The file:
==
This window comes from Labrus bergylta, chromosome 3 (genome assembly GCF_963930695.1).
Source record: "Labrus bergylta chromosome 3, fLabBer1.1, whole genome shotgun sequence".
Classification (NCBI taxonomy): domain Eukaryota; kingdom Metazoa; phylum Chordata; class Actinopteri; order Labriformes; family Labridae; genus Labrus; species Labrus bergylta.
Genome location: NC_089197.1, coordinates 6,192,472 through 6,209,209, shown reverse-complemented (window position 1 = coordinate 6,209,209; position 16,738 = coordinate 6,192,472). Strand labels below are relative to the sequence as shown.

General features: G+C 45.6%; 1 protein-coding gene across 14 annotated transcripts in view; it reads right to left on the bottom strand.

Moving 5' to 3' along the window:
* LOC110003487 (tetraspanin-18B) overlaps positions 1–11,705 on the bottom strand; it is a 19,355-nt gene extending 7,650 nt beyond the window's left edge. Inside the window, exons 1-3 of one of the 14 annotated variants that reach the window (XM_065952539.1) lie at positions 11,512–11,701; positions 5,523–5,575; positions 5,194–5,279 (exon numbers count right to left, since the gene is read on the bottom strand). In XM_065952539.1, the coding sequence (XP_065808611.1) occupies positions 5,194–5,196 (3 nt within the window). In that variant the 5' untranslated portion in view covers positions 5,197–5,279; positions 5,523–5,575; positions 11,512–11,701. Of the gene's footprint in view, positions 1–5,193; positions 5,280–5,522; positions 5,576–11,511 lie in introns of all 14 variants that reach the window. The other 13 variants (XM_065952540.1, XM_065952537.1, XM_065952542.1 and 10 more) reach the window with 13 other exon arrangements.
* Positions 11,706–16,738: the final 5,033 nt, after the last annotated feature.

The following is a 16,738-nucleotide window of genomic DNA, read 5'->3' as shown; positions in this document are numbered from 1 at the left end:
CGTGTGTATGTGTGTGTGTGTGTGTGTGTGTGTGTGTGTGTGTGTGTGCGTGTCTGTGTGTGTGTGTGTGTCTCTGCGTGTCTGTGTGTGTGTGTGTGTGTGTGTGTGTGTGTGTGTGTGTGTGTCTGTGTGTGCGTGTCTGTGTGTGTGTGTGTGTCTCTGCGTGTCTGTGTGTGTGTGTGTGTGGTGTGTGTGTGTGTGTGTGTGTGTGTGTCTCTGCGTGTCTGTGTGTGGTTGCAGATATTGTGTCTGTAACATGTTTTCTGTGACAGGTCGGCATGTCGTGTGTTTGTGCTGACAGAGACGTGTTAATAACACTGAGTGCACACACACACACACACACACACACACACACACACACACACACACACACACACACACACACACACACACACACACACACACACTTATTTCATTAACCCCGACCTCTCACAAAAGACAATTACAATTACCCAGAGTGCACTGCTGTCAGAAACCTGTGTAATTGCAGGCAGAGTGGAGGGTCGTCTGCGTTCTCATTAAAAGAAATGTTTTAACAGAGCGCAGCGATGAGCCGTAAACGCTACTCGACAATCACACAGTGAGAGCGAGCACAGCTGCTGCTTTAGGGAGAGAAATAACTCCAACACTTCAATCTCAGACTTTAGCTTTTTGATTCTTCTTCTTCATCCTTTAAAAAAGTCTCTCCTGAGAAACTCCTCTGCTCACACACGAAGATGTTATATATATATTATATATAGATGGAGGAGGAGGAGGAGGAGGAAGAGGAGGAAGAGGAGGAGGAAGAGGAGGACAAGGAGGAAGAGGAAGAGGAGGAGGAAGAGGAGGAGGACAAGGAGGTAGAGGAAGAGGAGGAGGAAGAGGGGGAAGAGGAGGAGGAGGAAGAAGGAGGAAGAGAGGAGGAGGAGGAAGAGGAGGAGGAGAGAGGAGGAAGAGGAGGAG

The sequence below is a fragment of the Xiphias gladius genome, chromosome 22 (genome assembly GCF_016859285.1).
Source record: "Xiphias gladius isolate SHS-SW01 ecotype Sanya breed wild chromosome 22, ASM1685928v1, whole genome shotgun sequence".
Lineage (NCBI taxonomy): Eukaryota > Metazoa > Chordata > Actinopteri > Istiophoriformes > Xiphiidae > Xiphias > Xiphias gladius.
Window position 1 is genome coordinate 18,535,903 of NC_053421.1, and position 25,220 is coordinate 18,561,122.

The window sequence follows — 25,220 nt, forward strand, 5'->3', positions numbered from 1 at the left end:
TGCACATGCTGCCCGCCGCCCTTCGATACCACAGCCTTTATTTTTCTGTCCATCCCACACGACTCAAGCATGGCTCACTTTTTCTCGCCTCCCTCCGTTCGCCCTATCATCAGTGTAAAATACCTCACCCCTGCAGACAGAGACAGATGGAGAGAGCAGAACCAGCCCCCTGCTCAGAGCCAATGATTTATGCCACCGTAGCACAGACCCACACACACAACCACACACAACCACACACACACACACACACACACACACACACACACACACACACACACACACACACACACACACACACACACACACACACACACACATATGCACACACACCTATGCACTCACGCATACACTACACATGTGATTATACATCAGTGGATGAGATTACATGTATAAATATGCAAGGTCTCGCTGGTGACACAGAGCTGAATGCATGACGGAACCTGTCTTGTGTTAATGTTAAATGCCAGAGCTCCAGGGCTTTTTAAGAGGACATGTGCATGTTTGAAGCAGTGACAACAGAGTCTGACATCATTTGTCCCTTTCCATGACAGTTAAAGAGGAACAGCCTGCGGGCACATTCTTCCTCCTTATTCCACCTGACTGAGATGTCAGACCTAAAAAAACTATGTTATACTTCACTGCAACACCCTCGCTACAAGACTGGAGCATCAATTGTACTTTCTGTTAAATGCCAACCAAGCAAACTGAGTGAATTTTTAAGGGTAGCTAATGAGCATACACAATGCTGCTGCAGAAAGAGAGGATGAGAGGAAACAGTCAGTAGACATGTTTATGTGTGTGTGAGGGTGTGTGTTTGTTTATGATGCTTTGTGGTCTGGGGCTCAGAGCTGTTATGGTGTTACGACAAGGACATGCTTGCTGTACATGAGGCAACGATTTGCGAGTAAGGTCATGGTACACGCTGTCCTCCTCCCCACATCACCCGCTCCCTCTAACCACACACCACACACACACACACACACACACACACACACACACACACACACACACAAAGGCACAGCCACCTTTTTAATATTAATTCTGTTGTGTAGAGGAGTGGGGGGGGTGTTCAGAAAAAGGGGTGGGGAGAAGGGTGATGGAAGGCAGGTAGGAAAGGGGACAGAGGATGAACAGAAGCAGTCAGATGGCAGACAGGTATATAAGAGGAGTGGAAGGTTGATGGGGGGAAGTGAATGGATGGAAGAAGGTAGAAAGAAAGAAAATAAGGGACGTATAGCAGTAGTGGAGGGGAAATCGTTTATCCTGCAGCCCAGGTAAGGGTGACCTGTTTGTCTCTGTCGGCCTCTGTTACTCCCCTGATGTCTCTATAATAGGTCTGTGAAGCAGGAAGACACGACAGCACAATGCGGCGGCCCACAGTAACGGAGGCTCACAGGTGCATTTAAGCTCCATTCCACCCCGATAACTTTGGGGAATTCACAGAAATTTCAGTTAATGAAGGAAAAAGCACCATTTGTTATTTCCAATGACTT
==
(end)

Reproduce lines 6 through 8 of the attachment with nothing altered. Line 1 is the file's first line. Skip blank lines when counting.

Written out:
Moving 5' to 3' along the window:
* LOC110003487 (tetraspanin-18B) overlaps positions 1–11,705 on the bottom strand; it is a 19,355-nt gene extending 7,650 nt beyond the window's left edge. Inside the window, exons 1-3 of one of the 14 annotated variants that reach the window (XM_065952539.1) lie at positions 11,512–11,701; positions 5,523–5,575; positions 5,194–5,279 (exon numbers count right to left, since the gene is read on the bottom strand). In XM_065952539.1, the coding sequence (XP_065808611.1) occupies positions 5,194–5,196 (3 nt within the window). In that variant the 5' untranslated portion in view covers positions 5,197–5,279; positions 5,523–5,575; positions 11,512–11,701. Of the gene's footprint in view, positions 1–5,193; positions 5,280–5,522; positions 5,576–11,511 lie in introns of all 14 variants that reach the window. The other 13 variants (XM_065952540.1, XM_065952537.1, XM_065952542.1 and 10 more) reach the window with 13 other exon arrangements.
* Positions 11,706–16,738: the final 5,033 nt, after the last annotated feature.